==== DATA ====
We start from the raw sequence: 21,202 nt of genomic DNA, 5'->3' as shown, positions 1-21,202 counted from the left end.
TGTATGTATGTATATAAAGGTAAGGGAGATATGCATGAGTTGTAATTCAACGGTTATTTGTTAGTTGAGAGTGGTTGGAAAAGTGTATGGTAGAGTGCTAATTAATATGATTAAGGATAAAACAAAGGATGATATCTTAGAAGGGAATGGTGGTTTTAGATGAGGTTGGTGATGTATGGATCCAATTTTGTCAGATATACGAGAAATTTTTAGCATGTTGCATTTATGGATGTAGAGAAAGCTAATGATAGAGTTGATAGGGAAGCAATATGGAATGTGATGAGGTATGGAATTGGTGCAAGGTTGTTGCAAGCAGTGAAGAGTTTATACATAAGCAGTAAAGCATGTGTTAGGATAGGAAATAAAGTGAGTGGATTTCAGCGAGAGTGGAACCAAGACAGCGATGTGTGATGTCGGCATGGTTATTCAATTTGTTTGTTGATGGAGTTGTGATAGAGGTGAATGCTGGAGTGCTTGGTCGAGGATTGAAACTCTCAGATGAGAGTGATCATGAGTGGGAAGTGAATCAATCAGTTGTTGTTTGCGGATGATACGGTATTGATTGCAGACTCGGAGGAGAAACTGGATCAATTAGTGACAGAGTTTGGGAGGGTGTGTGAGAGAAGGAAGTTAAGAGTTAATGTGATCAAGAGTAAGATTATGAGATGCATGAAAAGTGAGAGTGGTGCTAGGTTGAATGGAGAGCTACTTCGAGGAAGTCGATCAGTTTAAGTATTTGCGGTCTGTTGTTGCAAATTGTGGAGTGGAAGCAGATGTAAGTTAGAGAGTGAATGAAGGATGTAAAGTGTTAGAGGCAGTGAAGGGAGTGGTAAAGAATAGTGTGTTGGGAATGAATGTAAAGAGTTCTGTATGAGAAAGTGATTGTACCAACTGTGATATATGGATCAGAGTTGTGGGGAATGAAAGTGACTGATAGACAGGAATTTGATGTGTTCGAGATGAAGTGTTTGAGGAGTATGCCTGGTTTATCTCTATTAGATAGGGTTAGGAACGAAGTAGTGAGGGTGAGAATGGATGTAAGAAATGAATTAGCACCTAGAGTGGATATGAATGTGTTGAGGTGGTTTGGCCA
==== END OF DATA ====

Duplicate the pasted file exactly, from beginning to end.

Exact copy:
We start from the raw sequence: 21,202 nt of genomic DNA, 5'->3' as shown, positions 1-21,202 counted from the left end.
TGTATGTATGTATATAAAGGTAAGGGAGATATGCATGAGTTGTAATTCAACGGTTATTTGTTAGTTGAGAGTGGTTGGAAAAGTGTATGGTAGAGTGCTAATTAATATGATTAAGGATAAAACAAAGGATGATATCTTAGAAGGGAATGGTGGTTTTAGATGAGGTTGGTGATGTATGGATCCAATTTTGTCAGATATACGAGAAATTTTTAGCATGTTGCATTTATGGATGTAGAGAAAGCTAATGATAGAGTTGATAGGGAAGCAATATGGAATGTGATGAGGTATGGAATTGGTGCAAGGTTGTTGCAAGCAGTGAAGAGTTTATACATAAGCAGTAAAGCATGTGTTAGGATAGGAAATAAAGTGAGTGGATTTCAGCGAGAGTGGAACCAAGACAGCGATGTGTGATGTCGGCATGGTTATTCAATTTGTTTGTTGATGGAGTTGTGATAGAGGTGAATGCTGGAGTGCTTGGTCGAGGATTGAAACTCTCAGATGAGAGTGATCATGAGTGGGAAGTGAATCAATCAGTTGTTGTTTGCGGATGATACGGTATTGATTGCAGACTCGGAGGAGAAACTGGATCAATTAGTGACAGAGTTTGGGAGGGTGTGTGAGAGAAGGAAGTTAAGAGTTAATGTGATCAAGAGTAAGATTATGAGATGCATGAAAAGTGAGAGTGGTGCTAGGTTGAATGGAGAGCTACTTCGAGGAAGTCGATCAGTTTAAGTATTTGCGGTCTGTTGTTGCAAATTGTGGAGTGGAAGCAGATGTAAGTTAGAGAGTGAATGAAGGATGTAAAGTGTTAGAGGCAGTGAAGGGAGTGGTAAAGAATAGTGTGTTGGGAATGAATGTAAAGAGTTCTGTATGAGAAAGTGATTGTACCAACTGTGATATATGGATCAGAGTTGTGGGGAATGAAAGTGACTGATAGACAGGAATTTGATGTGTTCGAGATGAAGTGTTTGAGGAGTATGCCTGGTTTATCTCTATTAGATAGGGTTAGGAACGAAGTAGTGAGGGTGAGAATGGATGTAAGAAATGAATTAGCACCTAGAGTGGATATGAATGTGTTGAGGTGGTTTGGCCA